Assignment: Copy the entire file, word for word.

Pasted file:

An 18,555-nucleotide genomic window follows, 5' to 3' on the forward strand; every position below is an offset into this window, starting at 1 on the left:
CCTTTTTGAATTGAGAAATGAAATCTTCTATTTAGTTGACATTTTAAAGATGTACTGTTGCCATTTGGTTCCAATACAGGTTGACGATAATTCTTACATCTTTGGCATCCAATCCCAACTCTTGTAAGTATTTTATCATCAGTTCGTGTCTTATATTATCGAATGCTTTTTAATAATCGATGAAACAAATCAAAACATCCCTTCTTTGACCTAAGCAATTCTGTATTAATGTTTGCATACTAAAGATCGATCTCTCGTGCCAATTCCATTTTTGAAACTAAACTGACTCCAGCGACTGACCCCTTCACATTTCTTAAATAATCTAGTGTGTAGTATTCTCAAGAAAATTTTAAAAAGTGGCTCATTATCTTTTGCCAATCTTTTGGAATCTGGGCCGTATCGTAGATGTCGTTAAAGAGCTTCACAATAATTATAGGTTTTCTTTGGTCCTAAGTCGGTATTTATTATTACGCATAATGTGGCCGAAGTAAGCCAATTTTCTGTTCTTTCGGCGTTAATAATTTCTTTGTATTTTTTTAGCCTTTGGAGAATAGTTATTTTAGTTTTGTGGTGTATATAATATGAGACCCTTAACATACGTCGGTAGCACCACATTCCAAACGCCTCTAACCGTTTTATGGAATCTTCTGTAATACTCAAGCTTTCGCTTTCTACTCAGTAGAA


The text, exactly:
An 18,555-nucleotide genomic window follows, 5' to 3' on the forward strand; every position below is an offset into this window, starting at 1 on the left:
CCTTTTTGAATTGAGAAATGAAATCTTCTATTTAGTTGACATTTTAAAGATGTACTGTTGCCATTTGGTTCCAATACAGGTTGACGATAATTCTTACATCTTTGGCATCCAATCCCAACTCTTGTAAGTATTTTATCATCAGTTCGTGTCTTATATTATCGAATGCTTTTTAATAATCGATGAAACAAATCAAAACATCCCTTCTTTGACCTAAGCAATTCTGTATTAATGTTTGCATACTAAAGATCGATCTCTCGTGCCAATTCCATTTTTGAAACTAAACTGACTCCAGCGACTGACCCCTTCACATTTCTTAAATAATCTAGTGTGTAGTATTCTCAAGAAAATTTTAAAAAGTGGCTCATTATCTTTTGCCAATCTTTTGGAATCTGGGCCGTATCGTAGATGTCGTTAAAGAGCTTCACAATAATTATAGGTTTTCTTTGGTCCTAAGTCGGTATTTATTATTACGCATAATGTGGCCGAAGTAAGCCAATTTTCTGTTCTTTCGGCGTTAATAATTTCTTTGTATTTTTTTAGCCTTTGGAGAATAGTTATTTTAGTTTTGTGGTGTATATAATATGAGACCCTTAACATACGTCGGTAGCACCACATTCCAAACGCCTCTAACCGTTTTATGGAATCTTCTGTAATACTCAAGCTTTCGCTTTCTACTCAGTAGAA